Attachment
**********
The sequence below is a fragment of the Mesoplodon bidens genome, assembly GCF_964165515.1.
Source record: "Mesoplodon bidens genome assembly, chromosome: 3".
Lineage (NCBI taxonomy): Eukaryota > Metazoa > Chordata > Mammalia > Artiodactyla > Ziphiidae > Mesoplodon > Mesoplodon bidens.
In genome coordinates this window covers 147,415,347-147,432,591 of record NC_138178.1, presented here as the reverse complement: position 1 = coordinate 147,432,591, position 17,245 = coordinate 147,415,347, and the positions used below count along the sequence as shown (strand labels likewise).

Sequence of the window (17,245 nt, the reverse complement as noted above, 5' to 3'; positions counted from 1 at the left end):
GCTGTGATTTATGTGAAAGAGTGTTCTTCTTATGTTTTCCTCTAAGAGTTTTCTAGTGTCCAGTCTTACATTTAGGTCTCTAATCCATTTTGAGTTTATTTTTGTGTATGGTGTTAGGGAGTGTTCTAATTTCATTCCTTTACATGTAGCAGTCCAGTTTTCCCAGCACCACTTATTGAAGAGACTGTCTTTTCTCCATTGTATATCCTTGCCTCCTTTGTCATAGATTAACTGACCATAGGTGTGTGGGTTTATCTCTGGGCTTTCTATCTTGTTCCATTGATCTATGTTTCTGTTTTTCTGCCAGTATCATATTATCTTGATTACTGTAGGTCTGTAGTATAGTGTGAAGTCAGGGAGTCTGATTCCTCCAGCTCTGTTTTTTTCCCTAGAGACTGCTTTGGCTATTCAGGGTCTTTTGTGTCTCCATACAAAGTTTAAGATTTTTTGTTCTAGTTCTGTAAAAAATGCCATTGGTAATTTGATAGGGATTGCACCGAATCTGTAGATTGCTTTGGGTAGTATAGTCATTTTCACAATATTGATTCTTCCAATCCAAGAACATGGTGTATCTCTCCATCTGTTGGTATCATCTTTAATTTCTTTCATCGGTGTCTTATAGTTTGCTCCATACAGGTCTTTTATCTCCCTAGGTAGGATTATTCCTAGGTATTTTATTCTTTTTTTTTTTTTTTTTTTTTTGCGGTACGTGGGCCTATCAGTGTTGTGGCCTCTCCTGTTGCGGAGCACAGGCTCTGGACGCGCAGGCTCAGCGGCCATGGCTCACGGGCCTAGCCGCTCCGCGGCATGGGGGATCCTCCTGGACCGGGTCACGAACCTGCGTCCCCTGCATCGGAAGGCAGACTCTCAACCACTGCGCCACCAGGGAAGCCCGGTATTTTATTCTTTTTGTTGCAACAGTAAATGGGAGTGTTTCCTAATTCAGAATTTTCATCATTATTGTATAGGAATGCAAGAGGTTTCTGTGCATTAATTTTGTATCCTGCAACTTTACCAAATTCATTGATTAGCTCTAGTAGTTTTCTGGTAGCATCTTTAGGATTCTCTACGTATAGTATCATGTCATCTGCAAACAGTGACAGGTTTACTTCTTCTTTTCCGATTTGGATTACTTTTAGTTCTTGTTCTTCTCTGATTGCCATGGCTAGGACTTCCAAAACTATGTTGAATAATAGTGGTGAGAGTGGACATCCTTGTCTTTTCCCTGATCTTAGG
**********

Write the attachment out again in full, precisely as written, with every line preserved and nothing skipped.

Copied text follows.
The sequence below is a fragment of the Mesoplodon bidens genome, assembly GCF_964165515.1.
Source record: "Mesoplodon bidens genome assembly, chromosome: 3".
Lineage (NCBI taxonomy): Eukaryota > Metazoa > Chordata > Mammalia > Artiodactyla > Ziphiidae > Mesoplodon > Mesoplodon bidens.
In genome coordinates this window covers 147,415,347-147,432,591 of record NC_138178.1, presented here as the reverse complement: position 1 = coordinate 147,432,591, position 17,245 = coordinate 147,415,347, and the positions used below count along the sequence as shown (strand labels likewise).

Sequence of the window (17,245 nt, the reverse complement as noted above, 5' to 3'; positions counted from 1 at the left end):
GCTGTGATTTATGTGAAAGAGTGTTCTTCTTATGTTTTCCTCTAAGAGTTTTCTAGTGTCCAGTCTTACATTTAGGTCTCTAATCCATTTTGAGTTTATTTTTGTGTATGGTGTTAGGGAGTGTTCTAATTTCATTCCTTTACATGTAGCAGTCCAGTTTTCCCAGCACCACTTATTGAAGAGACTGTCTTTTCTCCATTGTATATCCTTGCCTCCTTTGTCATAGATTAACTGACCATAGGTGTGTGGGTTTATCTCTGGGCTTTCTATCTTGTTCCATTGATCTATGTTTCTGTTTTTCTGCCAGTATCATATTATCTTGATTACTGTAGGTCTGTAGTATAGTGTGAAGTCAGGGAGTCTGATTCCTCCAGCTCTGTTTTTTTCCCTAGAGACTGCTTTGGCTATTCAGGGTCTTTTGTGTCTCCATACAAAGTTTAAGATTTTTTGTTCTAGTTCTGTAAAAAATGCCATTGGTAATTTGATAGGGATTGCACCGAATCTGTAGATTGCTTTGGGTAGTATAGTCATTTTCACAATATTGATTCTTCCAATCCAAGAACATGGTGTATCTCTCCATCTGTTGGTATCATCTTTAATTTCTTTCATCGGTGTCTTATAGTTTGCTCCATACAGGTCTTTTATCTCCCTAGGTAGGATTATTCCTAGGTATTTTATTCTTTTTTTTTTTTTTTTTTTTTTGCGGTACGTGGGCCTATCAGTGTTGTGGCCTCTCCTGTTGCGGAGCACAGGCTCTGGACGCGCAGGCTCAGCGGCCATGGCTCACGGGCCTAGCCGCTCCGCGGCATGGGGGATCCTCCTGGACCGGGTCACGAACCTGCGTCCCCTGCATCGGAAGGCAGACTCTCAACCACTGCGCCACCAGGGAAGCCCGGTATTTTATTCTTTTTGTTGCAACAGTAAATGGGAGTGTTTCCTAATTCAGAATTTTCATCATTATTGTATAGGAATGCAAGAGGTTTCTGTGCATTAATTTTGTATCCTGCAACTTTACCAAATTCATTGATTAGCTCTAGTAGTTTTCTGGTAGCATCTTTAGGATTCTCTACGTATAGTATCATGTCATCTGCAAACAGTGACAGGTTTACTTCTTCTTTTCCGATTTGGATTACTTTTAGTTCTTGTTCTTCTCTGATTGCCATGGCTAGGACTTCCAAAACTATGTTGAATAATAGTGGTGAGAGTGGACATCCTTGTCTTTTCCCTGATCTTAGG